Tuesday, September 28, 2010


Analyzing some spam

I got an amusing little piece of email spam this morning. Amusing, that is, from the point of view of someone who likes to figure out what the spammers are doing and what they’ve compromised in order to do it. Here’s the message, as displayed to me in gmail (I’ve inserted spaces in the URL and email addresses, so your browser won’t make them clickable):

from McDonald’s Survey Department. <survey @ mcdonalds.com>
reply-to survey @ mcdonalds.com
date Mon, Sep 27, 2010 at 15:01
subject McDonald’s Survey

Dear customer,

Please give us only 5 minutes of your valuable time to ask you some questions about our products . Please be aware that we will not ask you about any personal information.

In return, we will credit $90.00 to your account - just for your time.

If you want to answer our simply 8 questions , please click the link below :

http: //dyn248.ele.uri.edu/.mcdonalds.com/survey/index.html

Thank you for helping us to become better .

Sincerely, McDonald’s Survey Department.

Please do not reply to this email. This mailbox is not monitored and you will not receive a response.

Of course, the message isn’t really from anyone at mcdonalds.com, but you knew that.

The first interesting thing is the URL. As is often the case with spam URLs, they’ve tried to make it look like a legitimate URL from the company by sticking their domain name in there somewhere — in this case, it’s after the slash, and one has to know how to read URLs to understand that putting it there just makes it information that’s passed to the web server, and has nothing to do with what web server gets used.

And the web server it’s pointing us to is at uri.edu, which is what piqued my interest. This isn’t some throwaway domain, nor anything else registered by the spammer, but something residing at the University of Rhode Island. In particular, this looks like a temporary name assigned to some computer connected to U of RI’s network.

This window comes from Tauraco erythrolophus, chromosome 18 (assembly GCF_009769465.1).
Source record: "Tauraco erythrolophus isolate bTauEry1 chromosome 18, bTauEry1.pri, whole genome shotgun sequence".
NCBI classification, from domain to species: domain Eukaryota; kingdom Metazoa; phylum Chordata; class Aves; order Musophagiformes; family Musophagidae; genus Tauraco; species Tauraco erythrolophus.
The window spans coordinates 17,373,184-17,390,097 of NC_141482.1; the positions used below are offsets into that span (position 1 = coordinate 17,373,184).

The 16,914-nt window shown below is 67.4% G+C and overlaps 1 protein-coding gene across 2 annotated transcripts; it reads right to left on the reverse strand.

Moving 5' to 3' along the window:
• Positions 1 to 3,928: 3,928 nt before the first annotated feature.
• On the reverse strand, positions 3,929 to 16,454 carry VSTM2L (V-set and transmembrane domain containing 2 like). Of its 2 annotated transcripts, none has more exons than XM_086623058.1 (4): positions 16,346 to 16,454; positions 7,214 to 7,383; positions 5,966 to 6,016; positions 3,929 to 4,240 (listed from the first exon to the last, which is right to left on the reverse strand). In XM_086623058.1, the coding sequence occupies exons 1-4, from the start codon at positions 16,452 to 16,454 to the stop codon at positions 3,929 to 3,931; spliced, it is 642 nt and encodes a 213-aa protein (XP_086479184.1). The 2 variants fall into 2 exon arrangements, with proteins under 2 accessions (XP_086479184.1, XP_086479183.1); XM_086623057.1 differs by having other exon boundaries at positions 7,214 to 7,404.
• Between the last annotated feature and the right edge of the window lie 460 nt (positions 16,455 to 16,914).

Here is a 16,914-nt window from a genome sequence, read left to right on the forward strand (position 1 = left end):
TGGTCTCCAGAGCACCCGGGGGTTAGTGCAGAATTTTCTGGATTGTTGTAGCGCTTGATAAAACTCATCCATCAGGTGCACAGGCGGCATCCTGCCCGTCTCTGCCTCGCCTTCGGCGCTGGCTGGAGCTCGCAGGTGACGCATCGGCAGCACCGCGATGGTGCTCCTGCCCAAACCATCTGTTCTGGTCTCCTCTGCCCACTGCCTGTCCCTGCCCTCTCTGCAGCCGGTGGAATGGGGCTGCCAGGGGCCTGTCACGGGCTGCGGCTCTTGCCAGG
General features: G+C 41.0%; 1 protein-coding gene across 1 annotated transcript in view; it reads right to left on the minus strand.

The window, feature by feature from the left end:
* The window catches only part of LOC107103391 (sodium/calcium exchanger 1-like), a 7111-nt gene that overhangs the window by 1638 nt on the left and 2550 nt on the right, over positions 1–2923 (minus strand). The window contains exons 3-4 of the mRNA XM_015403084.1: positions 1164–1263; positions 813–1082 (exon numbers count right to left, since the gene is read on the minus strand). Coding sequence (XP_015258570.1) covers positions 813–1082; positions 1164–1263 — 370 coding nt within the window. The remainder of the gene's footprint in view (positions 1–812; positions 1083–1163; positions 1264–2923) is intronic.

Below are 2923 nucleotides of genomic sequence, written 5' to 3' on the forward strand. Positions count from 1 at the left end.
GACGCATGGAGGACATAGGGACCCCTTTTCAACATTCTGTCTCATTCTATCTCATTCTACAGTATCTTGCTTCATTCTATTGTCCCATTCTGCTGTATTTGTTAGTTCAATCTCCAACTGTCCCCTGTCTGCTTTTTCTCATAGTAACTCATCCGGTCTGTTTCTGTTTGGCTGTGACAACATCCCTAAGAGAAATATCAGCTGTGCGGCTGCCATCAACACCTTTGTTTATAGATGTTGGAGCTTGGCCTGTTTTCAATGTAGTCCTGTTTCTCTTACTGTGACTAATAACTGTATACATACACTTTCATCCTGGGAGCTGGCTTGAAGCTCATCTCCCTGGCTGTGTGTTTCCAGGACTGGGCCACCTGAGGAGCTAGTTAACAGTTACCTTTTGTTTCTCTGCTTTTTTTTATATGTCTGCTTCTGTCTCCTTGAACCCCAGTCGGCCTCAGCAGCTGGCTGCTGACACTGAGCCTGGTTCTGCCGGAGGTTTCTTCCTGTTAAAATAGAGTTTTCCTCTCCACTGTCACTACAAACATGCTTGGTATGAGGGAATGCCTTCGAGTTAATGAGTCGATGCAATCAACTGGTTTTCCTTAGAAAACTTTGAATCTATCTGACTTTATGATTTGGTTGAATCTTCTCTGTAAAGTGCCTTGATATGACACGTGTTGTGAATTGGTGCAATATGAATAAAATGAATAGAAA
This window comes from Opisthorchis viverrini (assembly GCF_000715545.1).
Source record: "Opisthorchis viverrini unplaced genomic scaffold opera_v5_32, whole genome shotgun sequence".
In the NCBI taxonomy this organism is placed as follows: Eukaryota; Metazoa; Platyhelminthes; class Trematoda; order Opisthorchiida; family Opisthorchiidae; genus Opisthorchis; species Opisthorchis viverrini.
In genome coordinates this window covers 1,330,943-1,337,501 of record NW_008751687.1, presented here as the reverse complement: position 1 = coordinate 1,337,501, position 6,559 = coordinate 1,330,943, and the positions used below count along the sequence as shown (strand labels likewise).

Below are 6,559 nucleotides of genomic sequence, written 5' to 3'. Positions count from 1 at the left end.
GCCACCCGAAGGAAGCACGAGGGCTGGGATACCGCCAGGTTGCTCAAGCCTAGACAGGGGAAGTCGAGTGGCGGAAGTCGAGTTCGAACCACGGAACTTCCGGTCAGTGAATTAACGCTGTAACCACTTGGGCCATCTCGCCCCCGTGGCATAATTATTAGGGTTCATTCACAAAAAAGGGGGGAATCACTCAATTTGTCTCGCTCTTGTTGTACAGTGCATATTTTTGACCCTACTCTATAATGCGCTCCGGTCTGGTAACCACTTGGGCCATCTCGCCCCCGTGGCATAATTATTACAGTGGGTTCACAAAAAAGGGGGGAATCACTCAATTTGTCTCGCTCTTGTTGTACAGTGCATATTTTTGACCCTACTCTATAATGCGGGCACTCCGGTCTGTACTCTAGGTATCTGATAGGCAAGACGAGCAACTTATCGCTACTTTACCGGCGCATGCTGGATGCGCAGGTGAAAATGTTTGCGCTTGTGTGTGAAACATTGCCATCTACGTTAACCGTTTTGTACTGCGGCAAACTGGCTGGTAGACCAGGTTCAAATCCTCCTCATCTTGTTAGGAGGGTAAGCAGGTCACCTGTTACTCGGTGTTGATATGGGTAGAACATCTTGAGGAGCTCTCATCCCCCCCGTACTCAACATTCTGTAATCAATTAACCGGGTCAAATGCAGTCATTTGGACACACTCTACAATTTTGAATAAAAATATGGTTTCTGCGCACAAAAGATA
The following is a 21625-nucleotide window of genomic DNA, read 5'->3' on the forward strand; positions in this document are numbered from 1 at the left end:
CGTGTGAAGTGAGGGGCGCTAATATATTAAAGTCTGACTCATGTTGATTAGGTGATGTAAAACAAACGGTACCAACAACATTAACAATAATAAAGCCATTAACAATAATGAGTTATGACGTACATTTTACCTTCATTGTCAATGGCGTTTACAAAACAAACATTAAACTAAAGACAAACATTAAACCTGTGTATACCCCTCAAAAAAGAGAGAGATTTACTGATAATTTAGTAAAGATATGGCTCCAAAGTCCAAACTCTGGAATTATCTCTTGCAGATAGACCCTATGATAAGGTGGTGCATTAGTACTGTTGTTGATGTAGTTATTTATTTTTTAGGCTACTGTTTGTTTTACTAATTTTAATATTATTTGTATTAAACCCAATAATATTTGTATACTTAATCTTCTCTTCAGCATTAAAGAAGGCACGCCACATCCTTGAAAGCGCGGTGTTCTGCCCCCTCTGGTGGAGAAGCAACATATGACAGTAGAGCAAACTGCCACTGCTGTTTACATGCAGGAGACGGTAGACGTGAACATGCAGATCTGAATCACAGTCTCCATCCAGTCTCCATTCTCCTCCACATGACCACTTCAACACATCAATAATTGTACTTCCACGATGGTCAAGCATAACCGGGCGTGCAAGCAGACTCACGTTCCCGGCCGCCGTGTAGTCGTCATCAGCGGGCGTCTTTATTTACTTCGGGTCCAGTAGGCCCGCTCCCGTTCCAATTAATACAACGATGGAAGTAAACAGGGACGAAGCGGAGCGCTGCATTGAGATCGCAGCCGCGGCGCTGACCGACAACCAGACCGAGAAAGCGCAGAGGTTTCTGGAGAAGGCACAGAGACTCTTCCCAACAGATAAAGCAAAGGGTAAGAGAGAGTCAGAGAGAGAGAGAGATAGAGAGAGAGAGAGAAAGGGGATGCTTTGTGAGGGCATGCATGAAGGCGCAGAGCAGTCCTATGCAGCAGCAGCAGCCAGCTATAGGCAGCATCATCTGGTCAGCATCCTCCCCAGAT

My guess is that a student machine was compromised — malware got installed on it — and the malware set up a hidden web server that’s meant to handle these requests.

Let’s look at where the email message really came from, by checking out the Received lines in the headers. Here are the two operative ones:

Received: from www-7419bfef271.modrsoft.com ([])

by hormel7.ieee.org (8.13.8/8.13.8/Debian-3)

with ESMTP id o8S55UDI020590; Tue, 28 Sep 2010 01:05:32 -0400

Received: from User ([]) by www-7419bfef271.modrsoft.com

with Microsoft SMTPSVC(6.0.3790.4675); Tue, 28 Sep 2010 02:41:35 +0800

Reading bottom up, the message was submitted by an IP address in SBC Internet Services, to an IP address at Modrsoft, a legitimate service provider in China. The spammers appear to have found an open relay in Modrsoft’s network, or else Modrsoft doesn’t block port 25, and they compromised a machine there, as well.

Here’s what it looks like:

  1. A compromised computer on SBC’s network was ordered to submit the spam message.
  2. It submitted it to a compromised computer on Modrsoft’s network.
  3. That computer relayed the message to its recipients (including me).
  4. The message directs users to a clandestine web server on a compromised machine at University of Rhode Island.

Unfortunately, the trail goes cold there: I tried to snag the web page, to see what it’s meant to do... but I can’t contact a web server at that address. The machine has been taken offline, has a new address, or has been cleaned up. In any case, it’s not serving the bad guys at the moment. That’s often true of these things: they may only work for a brief time, but they can certainly do their work in that time. They might do the dirty work directly, or redirect you to another web server that will.

Probably, visiting that web site with a susceptible browser (or user) would result in the installation of malware on the visiting computer, adding it to the zombie network. In addition, they’re offering $90 to your account for participating, so they’ll obviously be asking you to give them some sort of account information where they can deposit the money — an account they’re actually be sucking dry as soon as they have access to it.

Too bad I didn’t get to it soon enough, to see for sure what the web page is trying to do.

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